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Admiral Sadamichi Kajioka
|Native name||梶岡 定道|
May 18, 1891|
Ehime Prefecture, Japan
|Died||September 12, 1944
off Hainan, Japanese-occupied China
|Allegiance||Empire of Japan|
|Service/branch||Imperial Japanese Navy|
|Years of service||1911-1944|
Sadamichi Kajioka (梶岡 定道 Kajioka Sadamichi?, May 18, 1891 – September 12, 1944), was an admiral in the Imperial Japanese Navy during World War II. He directed Japanese forces involved in the Battle of Wake Island.
A native of Ehime prefecture, Kajioka graduated from the 39th class of the Imperial Japanese Naval Academy in 1911. He placed 6 out of 138 cadets. He served as midshipman on the cruisers Aso and Tokiwa, and after being commissioned as an ensign, on the Akitsushima. His training was in navigation, and after his promotion to lieutenant he served as chief navigator the Kiso, Chikuma and Kasuga. Kajioka was promoted to lieutenant commander in 1924, and was assigned as chief navigator to the Asama, Nachi and battleship Mutsu.
Kajioka was given his first command of a warship on December 1, 1935 when he was promoted to captain of the Nagara. He subsequently commanded Kasuga and Kiso.
Kajioka was promoted to rear admiral on November 15, 1940. At the start of the Pacific War, Kajioka was in command of the Wake Island invasion force, consisting of Cruiser Division 18 with the cruisers Tenryū, Tatsuta, Yubari, and Destroyer Division 29 (Hayate, Oite), and Destroyer Division 30 (Kisaragi, Mochizuki, Mutsuki, Yayoi) and transports with the No.2 Maizuru Special Naval Landing Force.
Overly confident that the island's defenses has been reduced by air bombardment, his forces suffered heavy casualties in the first phrase of Battle of Wake Island before being forced to retreat. Hayate and Kasaragi were sunk, and Yubari had been hit 11 times by shells fired by the Marine defenders. Perhaps surprisingly for the Japanese Naval Command, he was not relieved of his command after this failure, allowing him a second try. The second assault on Wake Island, reinforced with heavy cruisers and the aircraft carriers Sōryu and Hiryū was more successful.
Kajioka was then assigned to command the invasion of Lae, New Guinea in March 1942. He narrowly escaped disaster when the US Navy launched a counterattack across the Owen Stanley Range, which damaged many ships in the invasion fleet, but after troops and supplied had already been landed.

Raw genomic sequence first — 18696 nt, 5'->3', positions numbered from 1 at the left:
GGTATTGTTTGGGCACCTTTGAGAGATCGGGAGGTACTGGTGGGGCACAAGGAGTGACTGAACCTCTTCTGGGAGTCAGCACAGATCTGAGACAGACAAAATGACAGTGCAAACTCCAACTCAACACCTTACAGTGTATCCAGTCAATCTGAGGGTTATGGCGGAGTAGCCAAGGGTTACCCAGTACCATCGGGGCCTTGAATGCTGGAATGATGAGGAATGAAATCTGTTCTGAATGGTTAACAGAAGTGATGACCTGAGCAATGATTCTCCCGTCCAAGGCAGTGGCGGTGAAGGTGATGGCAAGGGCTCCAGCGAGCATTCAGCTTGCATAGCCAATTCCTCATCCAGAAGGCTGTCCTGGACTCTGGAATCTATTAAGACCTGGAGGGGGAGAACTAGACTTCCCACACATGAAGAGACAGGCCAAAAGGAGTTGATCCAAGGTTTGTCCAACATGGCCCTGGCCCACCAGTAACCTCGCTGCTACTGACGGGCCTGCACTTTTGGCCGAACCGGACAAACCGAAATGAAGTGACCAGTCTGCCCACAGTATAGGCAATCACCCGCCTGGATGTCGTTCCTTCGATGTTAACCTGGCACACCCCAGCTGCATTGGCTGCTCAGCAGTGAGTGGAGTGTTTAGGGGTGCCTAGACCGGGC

Kajioka was later in the Battle of the Coral Sea in May 1942 as commander of the Port Moresby invasion force. However, the invasion was cancelled before troops could be landed. Kajioka was recalled to Japan, and was sent to the reserves from the end of 1942 through early 1944. He was reactivated, and given command of the No.6 Escort Division on 8 April 1944. In April and May he commanded the Take Ichi convoy which suffered heavy losses while carrying two Army divisions from China to New Guinea.
- Devereaux, Colonel James P.S., USMC (1947). The Story of Wake Island. The Battery Press. ISBN 0-89839-264-0.
- Fuller, Richard (1992). Shokan: Hirohito's Samurai. London: Arms and Armour Press. ISBN 1-85409-151-4.
- Moran, Jim (2011). Wake Island 1941: A battle to make the gods weep. Oxford: Osprey. ISBN 978 1-84908-603-5.
- Sloan, Bill (2003). Given up for Dead: America's Heroic Stand at Wake Island. Bantam Books. ISBN 0-553-80302-6.
- Uwrin, Gregory J.W. (1997). Facing Fearful Odds: The Siege of Wake Island. University of Nebraska Press. ISBN 0-8032-9562-6.
- Nishida, Hiroshi. "Imperial Japanese Navy". Retrieved 2007-02-25.
- The Defense of Wake
- A Magnificent Fight: Marines in the Battle for Wake Island
- Part Three: The Defense of Wake
- Wake Island (1942) at the Internet Movie Database
- Wake Island: Alamo of the Pacific (2003) at the Internet Movie Database
- Spennemann, Dirk H.R. (2000–2005). "To Hell and Back: Wake During and After World War II". Digital Micronesia. Charles Sturt University. Retrieved January 23, 2007.
- Nishida, Imperial Japanese Navy.